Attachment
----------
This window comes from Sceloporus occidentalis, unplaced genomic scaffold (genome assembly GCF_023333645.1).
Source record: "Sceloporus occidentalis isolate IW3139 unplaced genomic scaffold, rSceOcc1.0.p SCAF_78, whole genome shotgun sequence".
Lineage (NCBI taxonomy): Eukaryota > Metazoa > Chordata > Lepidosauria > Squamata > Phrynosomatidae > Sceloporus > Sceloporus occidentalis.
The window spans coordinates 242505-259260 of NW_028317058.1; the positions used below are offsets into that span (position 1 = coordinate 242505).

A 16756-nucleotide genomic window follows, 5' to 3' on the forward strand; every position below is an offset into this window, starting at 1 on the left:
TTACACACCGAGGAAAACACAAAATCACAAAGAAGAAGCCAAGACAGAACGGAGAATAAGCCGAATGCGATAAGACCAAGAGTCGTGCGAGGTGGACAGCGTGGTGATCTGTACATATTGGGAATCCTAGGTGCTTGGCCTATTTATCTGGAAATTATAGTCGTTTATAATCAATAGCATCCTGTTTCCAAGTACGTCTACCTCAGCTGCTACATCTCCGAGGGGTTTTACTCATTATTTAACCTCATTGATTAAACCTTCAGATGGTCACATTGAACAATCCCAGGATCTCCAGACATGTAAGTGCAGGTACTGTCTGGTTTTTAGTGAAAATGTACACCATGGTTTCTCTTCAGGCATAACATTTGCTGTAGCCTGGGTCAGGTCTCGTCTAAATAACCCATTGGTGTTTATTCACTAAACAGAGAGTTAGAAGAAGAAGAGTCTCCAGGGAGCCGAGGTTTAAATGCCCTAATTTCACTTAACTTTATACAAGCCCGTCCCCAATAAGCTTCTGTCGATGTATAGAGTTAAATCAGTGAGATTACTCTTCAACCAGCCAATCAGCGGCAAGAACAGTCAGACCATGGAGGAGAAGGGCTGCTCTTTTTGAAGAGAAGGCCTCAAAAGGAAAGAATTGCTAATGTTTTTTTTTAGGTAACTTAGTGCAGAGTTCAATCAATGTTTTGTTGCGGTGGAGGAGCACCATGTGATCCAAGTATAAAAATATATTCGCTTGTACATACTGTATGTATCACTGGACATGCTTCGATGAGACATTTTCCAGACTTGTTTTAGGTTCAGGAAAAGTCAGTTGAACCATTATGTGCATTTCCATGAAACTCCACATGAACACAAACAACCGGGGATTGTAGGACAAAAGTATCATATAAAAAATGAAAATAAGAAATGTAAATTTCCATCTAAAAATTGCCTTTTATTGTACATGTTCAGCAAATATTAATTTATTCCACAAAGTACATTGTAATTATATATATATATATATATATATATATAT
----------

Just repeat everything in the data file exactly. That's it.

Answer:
This window comes from Sceloporus occidentalis, unplaced genomic scaffold (genome assembly GCF_023333645.1).
Source record: "Sceloporus occidentalis isolate IW3139 unplaced genomic scaffold, rSceOcc1.0.p SCAF_78, whole genome shotgun sequence".
Lineage (NCBI taxonomy): Eukaryota > Metazoa > Chordata > Lepidosauria > Squamata > Phrynosomatidae > Sceloporus > Sceloporus occidentalis.
The window spans coordinates 242505-259260 of NW_028317058.1; the positions used below are offsets into that span (position 1 = coordinate 242505).

A 16756-nucleotide genomic window follows, 5' to 3' on the forward strand; every position below is an offset into this window, starting at 1 on the left:
TTACACACCGAGGAAAACACAAAATCACAAAGAAGAAGCCAAGACAGAACGGAGAATAAGCCGAATGCGATAAGACCAAGAGTCGTGCGAGGTGGACAGCGTGGTGATCTGTACATATTGGGAATCCTAGGTGCTTGGCCTATTTATCTGGAAATTATAGTCGTTTATAATCAATAGCATCCTGTTTCCAAGTACGTCTACCTCAGCTGCTACATCTCCGAGGGGTTTTACTCATTATTTAACCTCATTGATTAAACCTTCAGATGGTCACATTGAACAATCCCAGGATCTCCAGACATGTAAGTGCAGGTACTGTCTGGTTTTTAGTGAAAATGTACACCATGGTTTCTCTTCAGGCATAACATTTGCTGTAGCCTGGGTCAGGTCTCGTCTAAATAACCCATTGGTGTTTATTCACTAAACAGAGAGTTAGAAGAAGAAGAGTCTCCAGGGAGCCGAGGTTTAAATGCCCTAATTTCACTTAACTTTATACAAGCCCGTCCCCAATAAGCTTCTGTCGATGTATAGAGTTAAATCAGTGAGATTACTCTTCAACCAGCCAATCAGCGGCAAGAACAGTCAGACCATGGAGGAGAAGGGCTGCTCTTTTTGAAGAGAAGGCCTCAAAAGGAAAGAATTGCTAATGTTTTTTTTTAGGTAACTTAGTGCAGAGTTCAATCAATGTTTTGTTGCGGTGGAGGAGCACCATGTGATCCAAGTATAAAAATATATTCGCTTGTACATACTGTATGTATCACTGGACATGCTTCGATGAGACATTTTCCAGACTTGTTTTAGGTTCAGGAAAAGTCAGTTGAACCATTATGTGCATTTCCATGAAACTCCACATGAACACAAACAACCGGGGATTGTAGGACAAAAGTATCATATAAAAAATGAAAATAAGAAATGTAAATTTCCATCTAAAAATTGCCTTTTATTGTACATGTTCAGCAAATATTAATTTATTCCACAAAGTACATTGTAATTATATATATATATATATATATATATATAT